Tuesday, September 12, 2006

After the Fall Comes…Winter: Part I

School starts…80 degree mornings turn to 50 degree mornings and the long sleeve jerseys come out of the closet…a weekend trip to the Minneapplecity reveals people are getting their snowmobiles out…and this morning I fetched the tights from a pile of clothing I left behind last April 5.

Raise your hand if you’re riding through winter.

I’ve got a series of posts in mind describing how I keep riding through the winter. Today I’ll start here with how I stay motivated.

For me, staying motivated is very closely related to avoiding getting overly cold on rides. If you’re a geek-boy like me you have geeky ways to manage these things.

This morning’s temperature was a calm 45. I haven’t ridden in 45 degree temperature since April 5. On that day I know exactly what I wore and how comfortable I was when I wore it.

Did I mention I’m a geek?

I keep a list on a spreadsheet: date, temperature, wind direction/speed, windchill, feet, legs, hands, body, head, a perceived comfort scale (-5 to 5) for each body section, and a cumulative perceived comfort scale.

It might be over engineered but here’s how it works. I wake up and learn the temperature is 15 degrees with an east wind of 10mph. Brrrrrr…that’s impossibly cold. I’ll freeze if I ride today. I wonder…

Sure enough, last November 30, 14 degrees and 6mph wind. My perceived comfort shows my feet were -2 and my body was +3. Everything else was 0 (perfectly fine) so with some minor adjustments I think I’ll be able to make it to work without major discomfort. Because I know this…

the temperature is no excuse to not ride today!

PS: the tights were good for 45 degrees this morning but it was 70 when I returned home. I remember thinking I should pack regular shorts for the ride home. I didn't. I rode home in my underwear. Practice, practice, practice.

12 comments:

Doug said...

I don't keep records like yours. Maybe I should. It hurts my brain trying to figure out how to dress in cold weather each fall. One thing I know for sure, I tend to overdress and arrive to work drenched in sweat. My approach for this year is to underdress and carry an extra layer. So far it's worked beautifully. I've been arriving to work with barely any sweat soaked clothing at all and barely a chill.

eayste said...

I've been feeling unmotavated to do anything.
Did I mention I dislike the cold?

Snakebite said...

This is good stuff, keep it coming.

sans auto said...

I just moved from Western Oregon to Utah. I want to know about riding in the snow. Great blog, keep them coming.

jg_38 said...

"I rode home in my underwear." To much information, but I still laughed. I would have laughed harder if I saw you riding.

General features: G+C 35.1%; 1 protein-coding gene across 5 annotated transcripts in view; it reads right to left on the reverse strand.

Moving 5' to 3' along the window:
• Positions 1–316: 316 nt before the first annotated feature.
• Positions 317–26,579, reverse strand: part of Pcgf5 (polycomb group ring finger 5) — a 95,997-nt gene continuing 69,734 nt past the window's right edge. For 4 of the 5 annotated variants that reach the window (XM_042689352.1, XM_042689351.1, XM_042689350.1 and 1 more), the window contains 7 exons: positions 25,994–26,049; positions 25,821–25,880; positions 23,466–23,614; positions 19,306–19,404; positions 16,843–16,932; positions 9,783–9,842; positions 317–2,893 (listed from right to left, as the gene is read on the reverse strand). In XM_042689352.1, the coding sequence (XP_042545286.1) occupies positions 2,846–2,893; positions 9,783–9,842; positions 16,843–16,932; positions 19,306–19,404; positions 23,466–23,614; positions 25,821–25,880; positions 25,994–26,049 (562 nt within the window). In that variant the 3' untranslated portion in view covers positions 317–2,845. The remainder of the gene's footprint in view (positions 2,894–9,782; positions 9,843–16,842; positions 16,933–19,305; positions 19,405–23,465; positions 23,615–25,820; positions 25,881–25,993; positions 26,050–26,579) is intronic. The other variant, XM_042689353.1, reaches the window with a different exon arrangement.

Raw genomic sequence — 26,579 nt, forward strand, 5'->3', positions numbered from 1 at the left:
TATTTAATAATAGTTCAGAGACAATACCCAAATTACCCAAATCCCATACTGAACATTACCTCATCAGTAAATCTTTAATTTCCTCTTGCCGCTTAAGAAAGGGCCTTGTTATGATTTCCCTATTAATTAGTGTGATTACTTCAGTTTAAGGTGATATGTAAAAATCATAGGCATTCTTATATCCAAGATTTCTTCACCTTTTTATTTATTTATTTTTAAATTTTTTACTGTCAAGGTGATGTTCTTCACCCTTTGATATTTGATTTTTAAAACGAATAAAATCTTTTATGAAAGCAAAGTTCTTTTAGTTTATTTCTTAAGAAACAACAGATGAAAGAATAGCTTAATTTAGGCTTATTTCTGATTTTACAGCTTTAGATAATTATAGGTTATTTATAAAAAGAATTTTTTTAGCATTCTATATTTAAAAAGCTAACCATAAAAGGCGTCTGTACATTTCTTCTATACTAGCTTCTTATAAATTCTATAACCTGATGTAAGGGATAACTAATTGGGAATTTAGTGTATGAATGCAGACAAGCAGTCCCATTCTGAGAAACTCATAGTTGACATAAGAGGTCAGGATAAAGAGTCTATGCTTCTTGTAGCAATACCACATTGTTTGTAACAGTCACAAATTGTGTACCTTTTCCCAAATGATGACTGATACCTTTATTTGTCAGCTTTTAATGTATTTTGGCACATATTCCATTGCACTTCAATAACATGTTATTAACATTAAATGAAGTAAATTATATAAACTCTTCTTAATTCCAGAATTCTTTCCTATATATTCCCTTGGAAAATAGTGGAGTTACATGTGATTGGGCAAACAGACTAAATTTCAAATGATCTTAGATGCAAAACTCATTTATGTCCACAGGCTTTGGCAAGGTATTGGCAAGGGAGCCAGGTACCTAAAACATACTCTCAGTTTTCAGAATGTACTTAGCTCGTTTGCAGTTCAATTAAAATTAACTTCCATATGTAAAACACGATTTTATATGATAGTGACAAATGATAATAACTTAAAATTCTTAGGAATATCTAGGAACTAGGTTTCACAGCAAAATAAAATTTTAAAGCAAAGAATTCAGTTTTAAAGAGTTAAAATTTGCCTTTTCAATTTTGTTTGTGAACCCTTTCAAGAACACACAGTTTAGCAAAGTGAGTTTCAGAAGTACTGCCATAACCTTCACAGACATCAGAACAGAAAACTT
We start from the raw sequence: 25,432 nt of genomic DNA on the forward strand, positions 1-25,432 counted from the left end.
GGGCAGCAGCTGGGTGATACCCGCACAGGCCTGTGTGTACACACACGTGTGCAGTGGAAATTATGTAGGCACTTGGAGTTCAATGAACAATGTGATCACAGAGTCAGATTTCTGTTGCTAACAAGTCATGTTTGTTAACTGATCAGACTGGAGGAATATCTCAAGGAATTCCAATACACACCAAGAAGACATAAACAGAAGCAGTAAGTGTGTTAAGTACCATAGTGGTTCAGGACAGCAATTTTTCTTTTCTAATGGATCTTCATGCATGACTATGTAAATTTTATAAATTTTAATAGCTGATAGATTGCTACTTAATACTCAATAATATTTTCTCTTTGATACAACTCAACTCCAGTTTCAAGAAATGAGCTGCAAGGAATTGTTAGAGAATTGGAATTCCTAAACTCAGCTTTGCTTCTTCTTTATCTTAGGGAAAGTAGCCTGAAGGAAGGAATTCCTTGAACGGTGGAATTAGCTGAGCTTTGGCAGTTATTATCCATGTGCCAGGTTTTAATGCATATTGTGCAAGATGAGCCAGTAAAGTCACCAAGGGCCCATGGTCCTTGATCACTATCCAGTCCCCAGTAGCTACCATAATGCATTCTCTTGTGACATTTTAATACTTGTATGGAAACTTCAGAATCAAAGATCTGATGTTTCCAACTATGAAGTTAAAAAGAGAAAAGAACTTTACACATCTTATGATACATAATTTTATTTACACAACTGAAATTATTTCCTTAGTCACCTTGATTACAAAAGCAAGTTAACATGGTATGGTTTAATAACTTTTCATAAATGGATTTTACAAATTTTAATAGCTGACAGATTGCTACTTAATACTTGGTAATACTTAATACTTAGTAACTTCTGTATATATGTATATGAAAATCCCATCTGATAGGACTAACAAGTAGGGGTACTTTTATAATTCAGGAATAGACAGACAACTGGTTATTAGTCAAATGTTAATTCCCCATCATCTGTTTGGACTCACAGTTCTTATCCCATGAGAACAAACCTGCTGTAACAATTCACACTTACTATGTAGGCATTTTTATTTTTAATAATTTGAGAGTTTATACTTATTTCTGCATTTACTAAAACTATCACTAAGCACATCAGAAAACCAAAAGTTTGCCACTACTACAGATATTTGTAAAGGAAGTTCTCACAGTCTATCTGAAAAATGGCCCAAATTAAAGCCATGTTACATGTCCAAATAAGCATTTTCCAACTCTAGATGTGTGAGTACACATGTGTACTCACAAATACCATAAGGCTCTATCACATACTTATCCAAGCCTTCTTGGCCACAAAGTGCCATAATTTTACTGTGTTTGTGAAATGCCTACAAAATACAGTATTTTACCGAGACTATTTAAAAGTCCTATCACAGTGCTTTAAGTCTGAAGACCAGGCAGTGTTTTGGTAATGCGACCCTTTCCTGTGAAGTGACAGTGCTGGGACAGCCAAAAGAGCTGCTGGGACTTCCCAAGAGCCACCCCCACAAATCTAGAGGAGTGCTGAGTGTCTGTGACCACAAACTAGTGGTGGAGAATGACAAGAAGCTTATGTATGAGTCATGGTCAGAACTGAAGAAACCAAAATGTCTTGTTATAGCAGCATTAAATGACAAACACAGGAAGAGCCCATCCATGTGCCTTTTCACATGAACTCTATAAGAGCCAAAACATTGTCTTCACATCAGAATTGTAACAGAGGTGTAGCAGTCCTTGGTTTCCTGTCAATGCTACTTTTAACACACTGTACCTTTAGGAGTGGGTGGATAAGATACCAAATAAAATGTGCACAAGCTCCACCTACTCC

Jeff said...

I think it's important to keep records of what's comfortable in different temperature ranges. Some days you feel like a sissy and want to overdress. When you do this and ignore your temperature chart, you pay severely! I hate the feeling of sweat running down the inside of my wind pants, or the feeling that you may spontaneously combust because you unnecessarily wore you wind blocker jersey!

My weakness last winter was frozen feet. I'm going to buy insulated neoprene booties this year. And just so you don't try and reinvent the wheel...wool socks with sandwich bags over the top doesn't buy you much!

tSD said...

The sandwhich bags provide windproofing. If you do this you still need an insulating layer beneath them. Seal skinz makes an awesome windproof thermal sock. This year i broke down and actually bought a winter riding shoe. It's the Chili by Diadora. They aren't vented and have a collar that comes up around the ankle. I am really looking forward to get them along w/ my other winter riding gear.

matt mccluskey said...

"Raise your hand if you’re riding through winter."

Hell Yeah! Gotta keep up my HR for racing season in the spring!

Dan Trabue said...

The solution is to move to more moderate climes! Louisville rarely gets down in the 0's - so you're mostly dealing with temps in the 30s for a couple of months with a few blessed exceptions (and a few accursed ones) and then you're good to go.

mytzpyk said...

Dan:

It's the strangest thing...our winters are actually becoming more and more like yours. I have no idea why.

:)

Pete said...

I just stumbled across my own pile of winter bike clothes from last April too. I thought to myself, "Won't be long before I'll need that stuff again."

Curt said...

Now, that, my friend, is what spreadsheets are for. Geek onward!!!